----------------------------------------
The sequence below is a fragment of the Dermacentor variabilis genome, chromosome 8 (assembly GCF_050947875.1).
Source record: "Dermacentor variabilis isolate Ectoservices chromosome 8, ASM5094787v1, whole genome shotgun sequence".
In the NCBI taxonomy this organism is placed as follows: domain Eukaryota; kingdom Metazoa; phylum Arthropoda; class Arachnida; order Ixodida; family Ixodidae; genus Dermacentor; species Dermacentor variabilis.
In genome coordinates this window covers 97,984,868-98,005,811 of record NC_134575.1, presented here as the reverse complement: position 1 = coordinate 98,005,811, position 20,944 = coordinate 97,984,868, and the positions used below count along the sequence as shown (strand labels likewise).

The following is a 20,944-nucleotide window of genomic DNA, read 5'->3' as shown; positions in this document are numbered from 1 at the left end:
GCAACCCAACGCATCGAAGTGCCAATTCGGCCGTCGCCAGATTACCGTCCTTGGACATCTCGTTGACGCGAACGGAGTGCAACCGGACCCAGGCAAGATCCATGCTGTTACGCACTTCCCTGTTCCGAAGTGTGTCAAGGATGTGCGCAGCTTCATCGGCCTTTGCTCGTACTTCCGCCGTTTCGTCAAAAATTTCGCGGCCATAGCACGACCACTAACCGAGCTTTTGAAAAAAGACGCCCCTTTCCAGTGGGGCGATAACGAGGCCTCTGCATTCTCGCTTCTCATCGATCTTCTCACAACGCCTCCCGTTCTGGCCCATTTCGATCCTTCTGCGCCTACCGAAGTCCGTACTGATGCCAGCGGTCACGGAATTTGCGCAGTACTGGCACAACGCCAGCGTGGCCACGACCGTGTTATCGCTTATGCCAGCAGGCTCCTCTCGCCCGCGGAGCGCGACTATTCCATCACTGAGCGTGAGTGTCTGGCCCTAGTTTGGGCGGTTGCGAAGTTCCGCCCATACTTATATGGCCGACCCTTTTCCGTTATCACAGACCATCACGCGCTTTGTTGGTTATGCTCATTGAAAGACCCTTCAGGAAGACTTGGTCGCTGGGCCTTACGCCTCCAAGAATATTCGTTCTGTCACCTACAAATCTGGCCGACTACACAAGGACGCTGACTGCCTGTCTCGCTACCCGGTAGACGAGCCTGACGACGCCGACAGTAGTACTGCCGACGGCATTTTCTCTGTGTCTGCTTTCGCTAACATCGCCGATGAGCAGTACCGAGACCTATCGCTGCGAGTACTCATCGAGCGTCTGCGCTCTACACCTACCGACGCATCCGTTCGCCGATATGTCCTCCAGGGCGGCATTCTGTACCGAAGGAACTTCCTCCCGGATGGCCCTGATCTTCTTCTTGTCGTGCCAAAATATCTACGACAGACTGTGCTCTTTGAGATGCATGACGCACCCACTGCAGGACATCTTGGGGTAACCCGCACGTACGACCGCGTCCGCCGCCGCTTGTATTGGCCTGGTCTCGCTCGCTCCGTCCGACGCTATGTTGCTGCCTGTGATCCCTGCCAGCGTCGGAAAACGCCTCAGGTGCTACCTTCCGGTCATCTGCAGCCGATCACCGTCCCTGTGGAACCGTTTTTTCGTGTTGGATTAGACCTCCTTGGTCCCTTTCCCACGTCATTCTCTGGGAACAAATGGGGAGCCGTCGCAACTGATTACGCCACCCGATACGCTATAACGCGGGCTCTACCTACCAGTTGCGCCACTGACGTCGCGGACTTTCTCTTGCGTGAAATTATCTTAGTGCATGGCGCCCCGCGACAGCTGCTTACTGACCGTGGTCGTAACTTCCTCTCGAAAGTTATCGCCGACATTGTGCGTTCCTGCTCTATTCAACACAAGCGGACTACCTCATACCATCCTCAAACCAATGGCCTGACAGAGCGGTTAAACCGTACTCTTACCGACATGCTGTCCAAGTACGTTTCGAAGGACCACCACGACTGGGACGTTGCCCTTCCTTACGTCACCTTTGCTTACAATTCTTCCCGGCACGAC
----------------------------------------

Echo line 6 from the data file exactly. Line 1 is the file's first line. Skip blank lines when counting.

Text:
GCAACCCAACGCATCGAAGTGCCAATTCGGCCGTCGCCAGATTACCGTCCTTGGACATCTCGTTGACGCGAACGGAGTGCAACCGGACCCAGGCAAGATCCATGCTGTTACGCACTTCCCTGTTCCGAAGTGTGTCAAGGATGTGCGCAGCTTCATCGGCCTTTGCTCGTACTTCCGCCGTTTCGTCAAAAATTTCGCGGCCATAGCACGACCACTAACCGAGCTTTTGAAAAAAGACGCCCCTTTCCAGTGGGGCGATAACGAGGCCTCTGCATTCTCGCTTCTCATCGATCTTCTCACAACGCCTCCCGTTCTGGCCCATTTCGATCCTTCTGCGCCTACCGAAGTCCGTACTGATGCCAGCGGTCACGGAATTTGCGCAGTACTGGCACAACGCCAGCGTGGCCACGACCGTGTTATCGCTTATGCCAGCAGGCTCCTCTCGCCCGCGGAGCGCGACTATTCCATCACTGAGCGTGAGTGTCTGGCCCTAGTTTGGGCGGTTGCGAAGTTCCGCCCATACTTATATGGCCGACCCTTTTCCGTTATCACAGACCATCACGCGCTTTGTTGGTTATGCTCATTGAAAGACCCTTCAGGAAGACTTGGTCGCTGGGCCTTACGCCTCCAAGAATATTCGTTCTGTCACCTACAAATCTGGCCGACTACACAAGGACGCTGACTGCCTGTCTCGCTACCCGGTAGACGAGCCTGACGACGCCGACAGTAGTACTGCCGACGGCATTTTCTCTGTGTCTGCTTTCGCTAACATCGCCGATGAGCAGTACCGAGACCTATCGCTGCGAGTACTCATCGAGCGTCTGCGCTCTACACCTACCGACGCATCCGTTCGCCGATATGTCCTCCAGGGCGGCATTCTGTACCGAAGGAACTTCCTCCCGGATGGCCCTGATCTTCTTCTTGTCGTGCCAAAATATCTACGACAGACTGTGCTCTTTGAGATGCATGACGCACCCACTGCAGGACATCTTGGGGTAACCCGCACGTACGACCGCGTCCGCCGCCGCTTGTATTGGCCTGGTCTCGCTCGCTCCGTCCGACGCTATGTTGCTGCCTGTGATCCCTGCCAGCGTCGGAAAACGCCTCAGGTGCTACCTTCCGGTCATCTGCAGCCGATCACCGTCCCTGTGGAACCGTTTTTTCGTGTTGGATTAGACCTCCTTGGTCCCTTTCCCACGTCATTCTCTGGGAACAAATGGGGAGCCGTCGCAACTGATTACGCCACCCGATACGCTATAACGCGGGCTCTACCTACCAGTTGCGCCACTGACGTCGCGGACTTTCTCTTGCGTGAAATTATCTTAGTGCATGGCGCCCCGCGACAGCTGCTTACTGACCGTGGTCGTAACTTCCTCTCGAAAGTTATCGCCGACATTGTGCGTTCCTGCTCTATTCAACACAAGCGGACTACCTCATACCATCCTCAAACCAATGGCCTGACAGAGCGGTTAAACCGTACTCTTACCGACATGCTGTCCAAGTACGTTTCGAAGGACCACCACGACTGGGACGTTGCCCTTCCTTACGTCACCTTTGCTTACAATTCTTCCCGGCACGAC